So, during my high school teaching years I came to know a fellow educator who would become a fast friend of mine. His name was, and is, James Burt, and we spent many a free period (if there is such a thing as a free period while teaching high school courses) ruminating over many diverse subjects. We chatted about everything, from our common Christian convictions to the Fibonacci sequence and the relevant number 1.618, a topic that we both viewed as worthy of mathematical and scientific discussion, as well as worthy fodder for English language thought. If you’re not familiar with the man, Fibonacci, you need to google him.
Now, and, hopefully, with Mr. Burt’s permission, I would like to discuss a topic relevant to us both, as we have both recently retired from teaching high school subjects in Central Vermont.
Surviving, or, in less severe language, tolerating some things about our winters here in Vermont has, over the years become a challenge and somewhat of a mathematical problem for me, and likely also for Mr. Burt. At this point, I’d like to share my ideas on the subject.
Perhaps, firstly, at least to me, as a less than worthy math problem conjurer, there is the time equation, which is a simple subtraction word problem, and goes something like this: A good winter is one in which the number of days of cold weather in the immediate past is greater than the number of days of cold weather in the immediate future. (Even for me that’s a pretty simple idea.)
Secondly, there is the snow blowing equation. That very intimate mathematical formula simply states that a good winter is directly proportional to the number of times I have needed to use my snowblower, divided by the number of times I have had to stop and repair said snowblower during each use. You could say that the number is inversely proportional, but I don’t really understand that one way or the other. Mr. Burt does. Ask him.
Thirdly, and this is a big one to me, there is the heating fuel equation. This relates directly to the number of calls, per winter season, that I must make to our local fuel supplier to order another delivery of liquid gold before our tank becomes empty. The equation is, I think, the heating day degrees or heating degree days (whatever in the world those might be) divided by the number of times my body shivers per minute, per day, or per hour, whatever. I do know that that number is directly proportional to how much money I will spend on fuel this season, or something like that.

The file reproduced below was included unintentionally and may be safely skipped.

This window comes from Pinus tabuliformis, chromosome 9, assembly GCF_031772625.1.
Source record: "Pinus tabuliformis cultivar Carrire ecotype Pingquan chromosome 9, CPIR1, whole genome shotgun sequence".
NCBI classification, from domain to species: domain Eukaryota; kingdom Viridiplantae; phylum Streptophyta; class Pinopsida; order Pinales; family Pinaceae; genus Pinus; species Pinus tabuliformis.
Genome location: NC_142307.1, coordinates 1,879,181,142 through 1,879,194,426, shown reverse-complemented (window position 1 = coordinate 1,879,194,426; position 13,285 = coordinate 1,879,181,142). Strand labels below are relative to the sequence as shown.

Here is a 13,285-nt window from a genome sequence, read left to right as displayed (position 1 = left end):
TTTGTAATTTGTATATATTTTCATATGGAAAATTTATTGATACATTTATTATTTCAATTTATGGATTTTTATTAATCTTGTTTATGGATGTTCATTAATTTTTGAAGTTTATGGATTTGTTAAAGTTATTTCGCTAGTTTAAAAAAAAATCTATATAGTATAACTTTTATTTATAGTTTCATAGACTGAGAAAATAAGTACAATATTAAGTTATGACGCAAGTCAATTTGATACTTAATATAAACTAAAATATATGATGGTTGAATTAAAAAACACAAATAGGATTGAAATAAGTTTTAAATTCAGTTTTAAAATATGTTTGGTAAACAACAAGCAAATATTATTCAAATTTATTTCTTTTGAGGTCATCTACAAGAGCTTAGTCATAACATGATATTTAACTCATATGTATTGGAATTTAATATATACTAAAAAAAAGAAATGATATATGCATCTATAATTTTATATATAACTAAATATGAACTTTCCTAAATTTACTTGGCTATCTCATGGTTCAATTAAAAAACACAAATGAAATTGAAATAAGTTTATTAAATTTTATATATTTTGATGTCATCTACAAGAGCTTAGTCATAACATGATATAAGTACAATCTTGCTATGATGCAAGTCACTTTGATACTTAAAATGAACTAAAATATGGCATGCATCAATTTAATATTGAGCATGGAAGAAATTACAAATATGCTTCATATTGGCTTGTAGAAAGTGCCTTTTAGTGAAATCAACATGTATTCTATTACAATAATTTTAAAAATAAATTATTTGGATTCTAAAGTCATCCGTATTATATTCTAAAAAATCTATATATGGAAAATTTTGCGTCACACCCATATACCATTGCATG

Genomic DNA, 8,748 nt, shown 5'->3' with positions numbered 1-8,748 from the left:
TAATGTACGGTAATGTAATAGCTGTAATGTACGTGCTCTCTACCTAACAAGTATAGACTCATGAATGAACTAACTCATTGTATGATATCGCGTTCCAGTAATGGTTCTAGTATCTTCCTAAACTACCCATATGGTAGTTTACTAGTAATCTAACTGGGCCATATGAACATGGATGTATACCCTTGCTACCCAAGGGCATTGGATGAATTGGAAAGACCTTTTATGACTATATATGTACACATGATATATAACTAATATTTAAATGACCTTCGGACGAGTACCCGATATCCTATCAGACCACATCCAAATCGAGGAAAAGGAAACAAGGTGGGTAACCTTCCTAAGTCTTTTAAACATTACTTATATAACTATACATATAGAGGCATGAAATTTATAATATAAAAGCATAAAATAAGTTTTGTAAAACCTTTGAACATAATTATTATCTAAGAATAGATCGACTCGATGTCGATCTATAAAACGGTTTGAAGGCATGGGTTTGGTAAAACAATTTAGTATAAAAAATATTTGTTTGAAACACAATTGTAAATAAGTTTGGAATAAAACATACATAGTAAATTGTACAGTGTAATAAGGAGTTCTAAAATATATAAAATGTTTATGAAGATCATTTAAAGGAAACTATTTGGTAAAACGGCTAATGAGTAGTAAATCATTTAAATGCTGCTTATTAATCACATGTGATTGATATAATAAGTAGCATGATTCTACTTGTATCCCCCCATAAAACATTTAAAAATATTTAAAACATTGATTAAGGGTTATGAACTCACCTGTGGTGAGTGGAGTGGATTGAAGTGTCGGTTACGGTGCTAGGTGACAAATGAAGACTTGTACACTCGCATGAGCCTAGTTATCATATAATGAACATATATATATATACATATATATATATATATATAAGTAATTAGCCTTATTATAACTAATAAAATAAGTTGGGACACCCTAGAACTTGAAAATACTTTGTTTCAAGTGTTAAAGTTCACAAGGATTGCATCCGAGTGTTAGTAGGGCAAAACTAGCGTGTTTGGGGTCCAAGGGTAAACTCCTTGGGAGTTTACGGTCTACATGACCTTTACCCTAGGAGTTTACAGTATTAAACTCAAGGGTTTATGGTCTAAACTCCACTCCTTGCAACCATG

Next, and perhaps most dear to my heart, is the equation that relates the time in the evening, (or afternoon) in which we need to turn on the lights at our home before the sun disappears below the horizon. As of today’s date, that time should be stretching out a bit, but it still seems like evening begins at about three-thirty pm here. This is precisely the time when our three-year-old granddaughter looks out the window and decides that it’s nighttime and that Papa needs to give her her evening bath.
I’m sure that Mr. Burt remembers, as do I, that when we were kids a ‘good’ winter day was one when school was canceled. This, of course, meant that we could go outside and play for the day. When I was teaching alongside Mr. Burt the equation was the same, but the answer was somewhat different, somehow. Then, when school was canceled, it meant that we could stay INSIDE and play.
Jim, I want you to know that I miss our ‘free period’ conversations. We never quite ‘fixed’ the world. We did give it a good try.